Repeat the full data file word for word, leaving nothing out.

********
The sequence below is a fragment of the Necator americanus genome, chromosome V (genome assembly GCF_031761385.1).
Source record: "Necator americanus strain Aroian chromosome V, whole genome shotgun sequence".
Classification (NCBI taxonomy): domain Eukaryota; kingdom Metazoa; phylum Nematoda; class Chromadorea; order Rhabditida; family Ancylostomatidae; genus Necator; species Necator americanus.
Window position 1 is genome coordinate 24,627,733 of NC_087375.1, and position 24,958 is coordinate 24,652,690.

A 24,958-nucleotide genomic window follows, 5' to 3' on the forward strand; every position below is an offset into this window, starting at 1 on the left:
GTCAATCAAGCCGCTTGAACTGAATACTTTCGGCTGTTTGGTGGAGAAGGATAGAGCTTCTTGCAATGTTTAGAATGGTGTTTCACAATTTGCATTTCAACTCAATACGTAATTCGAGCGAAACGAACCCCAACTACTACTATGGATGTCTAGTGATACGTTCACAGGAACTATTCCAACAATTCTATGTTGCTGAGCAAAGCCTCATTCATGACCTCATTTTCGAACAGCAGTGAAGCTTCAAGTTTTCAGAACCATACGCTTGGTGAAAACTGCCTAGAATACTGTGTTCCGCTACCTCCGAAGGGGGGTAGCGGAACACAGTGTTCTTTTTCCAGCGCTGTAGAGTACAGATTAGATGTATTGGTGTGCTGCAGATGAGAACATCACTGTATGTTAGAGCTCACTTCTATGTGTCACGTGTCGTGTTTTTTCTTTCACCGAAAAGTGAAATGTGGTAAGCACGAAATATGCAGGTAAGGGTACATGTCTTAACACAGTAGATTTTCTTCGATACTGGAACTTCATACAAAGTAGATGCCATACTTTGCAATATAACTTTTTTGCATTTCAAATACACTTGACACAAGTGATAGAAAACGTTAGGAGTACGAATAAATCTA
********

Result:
The sequence below is a fragment of the Necator americanus genome, chromosome V (genome assembly GCF_031761385.1).
Source record: "Necator americanus strain Aroian chromosome V, whole genome shotgun sequence".
Classification (NCBI taxonomy): domain Eukaryota; kingdom Metazoa; phylum Nematoda; class Chromadorea; order Rhabditida; family Ancylostomatidae; genus Necator; species Necator americanus.
Window position 1 is genome coordinate 24,627,733 of NC_087375.1, and position 24,958 is coordinate 24,652,690.

A 24,958-nucleotide genomic window follows, 5' to 3' on the forward strand; every position below is an offset into this window, starting at 1 on the left:
GTCAATCAAGCCGCTTGAACTGAATACTTTCGGCTGTTTGGTGGAGAAGGATAGAGCTTCTTGCAATGTTTAGAATGGTGTTTCACAATTTGCATTTCAACTCAATACGTAATTCGAGCGAAACGAACCCCAACTACTACTATGGATGTCTAGTGATACGTTCACAGGAACTATTCCAACAATTCTATGTTGCTGAGCAAAGCCTCATTCATGACCTCATTTTCGAACAGCAGTGAAGCTTCAAGTTTTCAGAACCATACGCTTGGTGAAAACTGCCTAGAATACTGTGTTCCGCTACCTCCGAAGGGGGGTAGCGGAACACAGTGTTCTTTTTCCAGCGCTGTAGAGTACAGATTAGATGTATTGGTGTGCTGCAGATGAGAACATCACTGTATGTTAGAGCTCACTTCTATGTGTCACGTGTCGTGTTTTTTCTTTCACCGAAAAGTGAAATGTGGTAAGCACGAAATATGCAGGTAAGGGTACATGTCTTAACACAGTAGATTTTCTTCGATACTGGAACTTCATACAAAGTAGATGCCATACTTTGCAATATAACTTTTTTGCATTTCAAATACACTTGACACAAGTGATAGAAAACGTTAGGAGTACGAATAAATCTA